How To White Balance Shots Using Common Color Correction Tools

October 18, 2016

Watch how to White Balance (or Color Balance) digital video images. You'll explore 4 different tools and learn their differences.


Part 1: Using Color Wheels, Offset, Curves and Auto-Balance

What is White Balance?

White Balance (often called Color Balance) is an adjustment to images assuring the colors are rendered accurately. Color rendition gets skewed when the camera mismatches the color temperature of the primary illuminant in the scene. This gives the recorded images an overall ‘tint’ or ‘color wash’. For instance, setting the camera for daylight but shooting under tungsten results in a heavy color wash that skews all the colors. If the balance is way off, the image looks almost monochromatic.

The Color Balance adjustment is one of the first two moves you’ll make when color correcting images

Typically, you’ll first set the overall contrast for the image then you’ll tweak your Color Balance. But on extremely unbalanced images, you may need to fix the White Balance first. Then, you can make informed contrast adjustments.

In digital color correction, you’ll usually adjust the Red, Green and Blue channels to remove the overall ‘color wash’ and ‘normalize’ the image. The concept is simple: Neutral colors (grays, shadows and (sometimes) highlights) should have no apparent tinting. If you can adjust the Color Balance to remove tints from grays and shadows then the rest of the image will line up. It’ll loos as if the image had been recorded with the proper White Balance in the first place.

In this Insight, learn how to use four common digital color correction tools to manipulate White Balance

More importantly, see how there are different types of Color Balance problems. And depending on the nature of the problem you’re solving, learn which tool will have the best effect (they are all different). This Insight will also cover some basic concepts about using an RGB Parade and Vectorscope for diagnosing and correcting White Balance issues.



Member Content

Sorry... the rest of this content is for members only. You'll need to login or Join Now to continue (we hope you do!).

Need more information about our memberships? Click to learn more.

Membership options
Member Login

Are you using our app? For the best experience, please login using the app's launch screen


Homepage Forums How To White Balance Shots Using Common Color Correction Tools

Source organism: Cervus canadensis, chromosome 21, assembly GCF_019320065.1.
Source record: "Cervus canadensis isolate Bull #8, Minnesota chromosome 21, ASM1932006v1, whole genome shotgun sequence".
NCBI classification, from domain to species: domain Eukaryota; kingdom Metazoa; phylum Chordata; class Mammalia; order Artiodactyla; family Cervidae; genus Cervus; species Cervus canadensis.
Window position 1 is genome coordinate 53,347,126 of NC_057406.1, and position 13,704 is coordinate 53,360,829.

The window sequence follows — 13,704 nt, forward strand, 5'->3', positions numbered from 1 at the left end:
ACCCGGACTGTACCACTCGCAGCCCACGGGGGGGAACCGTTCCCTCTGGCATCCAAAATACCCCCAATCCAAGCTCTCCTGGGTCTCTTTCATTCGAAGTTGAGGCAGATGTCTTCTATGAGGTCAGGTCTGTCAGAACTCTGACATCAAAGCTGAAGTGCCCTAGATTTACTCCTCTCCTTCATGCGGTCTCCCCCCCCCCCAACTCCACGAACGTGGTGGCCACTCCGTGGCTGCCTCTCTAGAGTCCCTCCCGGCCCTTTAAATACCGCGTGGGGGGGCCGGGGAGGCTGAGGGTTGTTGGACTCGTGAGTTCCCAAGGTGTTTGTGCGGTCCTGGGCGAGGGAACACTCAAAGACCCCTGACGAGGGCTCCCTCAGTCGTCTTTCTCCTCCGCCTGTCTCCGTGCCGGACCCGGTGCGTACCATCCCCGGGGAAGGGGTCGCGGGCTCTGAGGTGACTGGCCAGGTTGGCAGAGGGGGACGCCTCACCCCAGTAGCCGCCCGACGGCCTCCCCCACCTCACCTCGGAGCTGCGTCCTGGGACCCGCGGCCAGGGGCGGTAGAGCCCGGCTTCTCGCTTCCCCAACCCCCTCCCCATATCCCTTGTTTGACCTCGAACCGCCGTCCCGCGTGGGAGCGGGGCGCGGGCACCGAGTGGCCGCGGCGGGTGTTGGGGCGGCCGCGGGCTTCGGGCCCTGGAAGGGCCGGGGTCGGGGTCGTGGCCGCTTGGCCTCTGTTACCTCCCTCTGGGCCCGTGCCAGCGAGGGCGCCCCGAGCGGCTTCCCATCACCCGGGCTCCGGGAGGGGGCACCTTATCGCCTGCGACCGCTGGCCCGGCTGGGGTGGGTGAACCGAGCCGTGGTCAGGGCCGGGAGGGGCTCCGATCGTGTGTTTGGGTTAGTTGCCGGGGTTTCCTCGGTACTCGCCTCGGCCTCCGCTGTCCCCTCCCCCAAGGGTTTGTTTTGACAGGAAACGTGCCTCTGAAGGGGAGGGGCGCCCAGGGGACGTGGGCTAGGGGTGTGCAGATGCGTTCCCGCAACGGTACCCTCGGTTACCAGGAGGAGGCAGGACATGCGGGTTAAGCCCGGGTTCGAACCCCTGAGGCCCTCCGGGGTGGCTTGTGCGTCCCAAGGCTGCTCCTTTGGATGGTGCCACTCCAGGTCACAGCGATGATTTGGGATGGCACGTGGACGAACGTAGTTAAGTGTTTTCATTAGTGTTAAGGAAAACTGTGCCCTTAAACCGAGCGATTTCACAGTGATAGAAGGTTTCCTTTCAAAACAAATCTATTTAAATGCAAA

• Fantastic insight!! Look forward to the next part on this topic.

  • I really love using the printer lights for the offset adjustments its so fast.
    The 7+6 keys to warm and the 4+9 keys to cool.
    Patrick did you add negative midtone detail to your face?

  • R.NeilHaugen

    Neutralizing with images with (relatively) similar content in shadows to highlights is a good starting place, and I look forward to your practice with temp/tint also. But … how about throwing in an image that is very asymmetric across the channels? Maybe say there’s red wall behind the subject or a color wash to the lighting. What to key on there can take a bit of practice or discernment … and I’d love to see your method to analyze that sort of situation.

  • Unknown Member
    Deleted User

    Ah…I have a pretty silly question. The ‘show picker RGB value; I have never really used that. When I click on on it nothing really happens. Is this something to do with the fact that your cursor is a circle and mine is an arrow or is it something totally unrelated?

  • Patrick Inhofer

    Greg – yes, I did the Negative Midtone Detail thing. I overexposed the shot a bit and probably went too far if you’re commenting on it. Nothing worse than trying to grade your own mug 🙂

  • Patrick Inhofer

    Honestly – I always start with the main subject of the image, neutralize the color cast and get it looking about correct… then I deal with the collateral damage in the rest of the image. I’ll see if I can hunt down a shot that shows this.

  • Patrick Inhofer

    I artifically change my pointer in my Screen Capture software since I think it’s easier to see than a tiny mouse pointer.

    In your case, after enabling the ‘show RGB value’ you need to make sure you’ve enabled the ‘Qualifier’ pulldown at the bottom of the Viewer. Only with the Qualifier selected will see you the RGB readouts.

Log in to reply.

1,000+ Tutorials to Explore

Get full access to our entire library of over 1,100+ color tutorials for an entire week!

Start Your Test Drive!